The Letters of William and Dorothy Wordsworth - Vol. 3

By Mary Moorman; Alan G. Hill | Go to book overview
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Be so good as to let Mrs Wordsworth know when she returns, or if you have occasion to write to her, that the demand of Jackson was a dishonest one--and he has proved to be ₤40 in debt to the Trust.

452. W. W. to R. P. GILLIES

Address: R. P. Gillies Esqre, King Street, Edinburgh.

Postmark: June 9 1817.

MS. Library of the Historical Society of Pennsylvania.

Gillies. K. ii. 590, p. 788.

My dear Sir,

I am unworthy of the many kind marks of attention which you bestow upon me. I knew nothing of the treatise of Wieland,1 which you enquired after, or I should have written immediately on the Receipt of your Letter. But as I was absent when it arrived, and you must consequently have incurred some disappointment, without any fault of mine, I was foolish enough to press that circumstance into the service of my procrastinating habits. I have read your Poem.2 I like it better than any of the preceding ones. There is a strong family resemblance, no doubt, in them all--but this as a whole is to me the most interesting. It is natural throughout, and contains many pleasing passages, though I think that in the merits of particular parts some of the others are equal and perhaps superior to it. But the general impression of this last is to my mind much more agreeable than any of the preceding ones. Oswald's feelings on learning that his first passion was hopeless, are given in an animated style--and his recovery.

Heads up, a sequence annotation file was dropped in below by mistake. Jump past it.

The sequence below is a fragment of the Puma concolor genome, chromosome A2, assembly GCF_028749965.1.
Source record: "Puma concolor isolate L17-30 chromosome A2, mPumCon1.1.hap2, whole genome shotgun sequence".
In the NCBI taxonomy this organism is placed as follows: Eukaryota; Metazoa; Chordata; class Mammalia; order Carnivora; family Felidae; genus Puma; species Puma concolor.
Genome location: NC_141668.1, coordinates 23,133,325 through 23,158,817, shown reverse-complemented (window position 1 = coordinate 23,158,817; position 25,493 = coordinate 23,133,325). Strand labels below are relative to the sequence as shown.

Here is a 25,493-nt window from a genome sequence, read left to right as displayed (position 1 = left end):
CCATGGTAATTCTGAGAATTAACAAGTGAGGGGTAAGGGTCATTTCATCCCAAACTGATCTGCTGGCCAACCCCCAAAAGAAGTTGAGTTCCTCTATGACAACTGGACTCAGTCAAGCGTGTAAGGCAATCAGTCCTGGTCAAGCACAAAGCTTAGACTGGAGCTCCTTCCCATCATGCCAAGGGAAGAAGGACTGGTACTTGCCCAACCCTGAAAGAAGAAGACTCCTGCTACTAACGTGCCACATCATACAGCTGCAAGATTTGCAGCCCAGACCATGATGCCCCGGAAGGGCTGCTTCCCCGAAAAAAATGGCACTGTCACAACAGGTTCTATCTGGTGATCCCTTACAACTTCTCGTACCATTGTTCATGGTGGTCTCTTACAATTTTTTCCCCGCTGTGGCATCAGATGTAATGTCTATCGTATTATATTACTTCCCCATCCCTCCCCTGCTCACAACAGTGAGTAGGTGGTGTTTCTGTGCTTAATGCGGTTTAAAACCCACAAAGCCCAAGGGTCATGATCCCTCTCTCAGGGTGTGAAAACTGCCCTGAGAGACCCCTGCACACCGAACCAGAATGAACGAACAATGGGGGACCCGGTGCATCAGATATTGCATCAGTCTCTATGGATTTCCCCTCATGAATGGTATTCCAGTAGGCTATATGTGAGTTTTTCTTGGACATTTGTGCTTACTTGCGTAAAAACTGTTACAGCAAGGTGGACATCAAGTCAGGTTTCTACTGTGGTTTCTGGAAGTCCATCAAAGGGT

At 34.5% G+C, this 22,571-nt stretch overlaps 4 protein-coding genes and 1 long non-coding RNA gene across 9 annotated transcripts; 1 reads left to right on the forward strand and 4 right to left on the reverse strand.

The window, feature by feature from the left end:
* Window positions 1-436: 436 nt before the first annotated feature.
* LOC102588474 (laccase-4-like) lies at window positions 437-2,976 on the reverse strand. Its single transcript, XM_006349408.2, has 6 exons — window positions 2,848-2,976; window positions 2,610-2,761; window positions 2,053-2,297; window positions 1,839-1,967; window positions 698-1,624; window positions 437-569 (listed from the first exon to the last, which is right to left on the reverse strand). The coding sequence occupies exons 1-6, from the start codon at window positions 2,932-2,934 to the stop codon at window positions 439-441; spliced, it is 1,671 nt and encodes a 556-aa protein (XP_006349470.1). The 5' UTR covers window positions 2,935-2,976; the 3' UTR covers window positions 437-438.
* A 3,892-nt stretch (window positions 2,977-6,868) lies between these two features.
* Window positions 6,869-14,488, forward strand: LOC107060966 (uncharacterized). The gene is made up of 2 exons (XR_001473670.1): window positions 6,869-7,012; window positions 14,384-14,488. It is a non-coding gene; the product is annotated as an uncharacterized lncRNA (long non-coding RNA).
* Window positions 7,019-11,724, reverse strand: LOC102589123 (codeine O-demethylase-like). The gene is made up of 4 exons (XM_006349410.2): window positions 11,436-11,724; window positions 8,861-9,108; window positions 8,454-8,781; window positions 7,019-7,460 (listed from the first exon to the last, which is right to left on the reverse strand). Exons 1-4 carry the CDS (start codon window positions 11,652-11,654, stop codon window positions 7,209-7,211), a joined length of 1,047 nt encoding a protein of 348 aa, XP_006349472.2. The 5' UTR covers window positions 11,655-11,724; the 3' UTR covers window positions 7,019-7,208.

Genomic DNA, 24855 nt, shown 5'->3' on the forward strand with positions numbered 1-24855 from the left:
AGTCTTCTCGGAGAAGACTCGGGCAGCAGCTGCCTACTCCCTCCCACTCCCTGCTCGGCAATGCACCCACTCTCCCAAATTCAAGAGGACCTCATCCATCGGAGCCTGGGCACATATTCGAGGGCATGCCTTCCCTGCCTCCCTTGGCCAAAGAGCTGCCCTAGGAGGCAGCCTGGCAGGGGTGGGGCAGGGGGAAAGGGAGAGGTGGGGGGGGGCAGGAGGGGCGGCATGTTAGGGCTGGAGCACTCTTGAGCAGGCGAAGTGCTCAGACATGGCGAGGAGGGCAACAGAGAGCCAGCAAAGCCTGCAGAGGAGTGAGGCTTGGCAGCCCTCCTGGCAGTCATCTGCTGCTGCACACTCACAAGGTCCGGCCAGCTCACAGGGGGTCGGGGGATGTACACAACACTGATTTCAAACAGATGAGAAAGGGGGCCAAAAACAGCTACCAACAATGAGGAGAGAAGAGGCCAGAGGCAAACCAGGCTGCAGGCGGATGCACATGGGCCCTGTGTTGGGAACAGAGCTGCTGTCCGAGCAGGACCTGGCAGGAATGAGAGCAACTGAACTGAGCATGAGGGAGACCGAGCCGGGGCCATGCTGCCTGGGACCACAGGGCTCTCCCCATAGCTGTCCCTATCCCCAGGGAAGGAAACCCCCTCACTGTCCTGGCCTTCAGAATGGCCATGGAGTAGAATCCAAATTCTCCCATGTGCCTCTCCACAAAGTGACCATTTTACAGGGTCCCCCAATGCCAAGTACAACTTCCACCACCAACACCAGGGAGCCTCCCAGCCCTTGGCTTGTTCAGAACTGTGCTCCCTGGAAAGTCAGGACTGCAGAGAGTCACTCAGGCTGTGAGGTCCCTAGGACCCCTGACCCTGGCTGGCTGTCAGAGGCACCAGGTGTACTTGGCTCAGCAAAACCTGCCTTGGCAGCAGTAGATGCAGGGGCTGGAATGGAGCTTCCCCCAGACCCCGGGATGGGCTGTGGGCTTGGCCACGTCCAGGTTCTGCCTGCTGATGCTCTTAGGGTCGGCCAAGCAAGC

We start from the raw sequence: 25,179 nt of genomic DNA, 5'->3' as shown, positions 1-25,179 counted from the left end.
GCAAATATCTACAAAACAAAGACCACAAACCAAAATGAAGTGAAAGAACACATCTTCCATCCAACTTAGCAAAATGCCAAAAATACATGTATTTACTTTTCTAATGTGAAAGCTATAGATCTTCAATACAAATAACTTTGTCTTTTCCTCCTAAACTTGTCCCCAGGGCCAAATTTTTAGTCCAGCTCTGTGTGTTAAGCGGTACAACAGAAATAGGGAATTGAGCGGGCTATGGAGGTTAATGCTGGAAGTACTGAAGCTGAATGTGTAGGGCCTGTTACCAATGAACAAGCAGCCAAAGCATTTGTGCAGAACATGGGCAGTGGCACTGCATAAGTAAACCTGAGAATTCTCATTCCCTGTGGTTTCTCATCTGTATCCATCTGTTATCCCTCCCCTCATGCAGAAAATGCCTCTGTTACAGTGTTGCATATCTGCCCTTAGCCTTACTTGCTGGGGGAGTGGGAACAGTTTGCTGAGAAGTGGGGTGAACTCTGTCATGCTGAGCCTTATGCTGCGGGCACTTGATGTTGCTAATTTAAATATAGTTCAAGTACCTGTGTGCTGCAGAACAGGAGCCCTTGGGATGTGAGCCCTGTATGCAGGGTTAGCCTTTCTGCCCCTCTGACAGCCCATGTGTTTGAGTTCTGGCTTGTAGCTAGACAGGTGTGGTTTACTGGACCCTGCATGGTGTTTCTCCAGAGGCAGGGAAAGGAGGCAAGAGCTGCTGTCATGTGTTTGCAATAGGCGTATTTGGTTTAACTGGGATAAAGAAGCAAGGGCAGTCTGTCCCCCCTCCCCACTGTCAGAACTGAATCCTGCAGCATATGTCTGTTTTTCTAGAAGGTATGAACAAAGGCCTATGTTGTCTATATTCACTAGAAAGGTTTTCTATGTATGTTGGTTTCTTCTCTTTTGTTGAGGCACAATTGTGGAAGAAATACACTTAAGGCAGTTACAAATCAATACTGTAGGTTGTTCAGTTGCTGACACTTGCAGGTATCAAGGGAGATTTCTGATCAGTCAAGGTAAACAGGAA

Even in an hour of sun-illumined Rain is very fine, but observe that here are eight lines together all rhyming in the Vowel A, which gives a heaviness to the movement of this paragraph which every Reader will feel, without being aware of the cause. Lady Clara's character and Residence are very well described, and one is pleased to meet such a couplet as this, it is a sort of beauty that seems natural to you.

All through the copse wood winding walks there were
That led to many a natural parterre

Christopher Martin Wieland ( 1733-1813) was the first translator of Shakespeare's plays into German. He was also the author of the poetic romance Oberon, and of many essays, articles, and poems.
Oswald, A Metrical Tale, published 1817.


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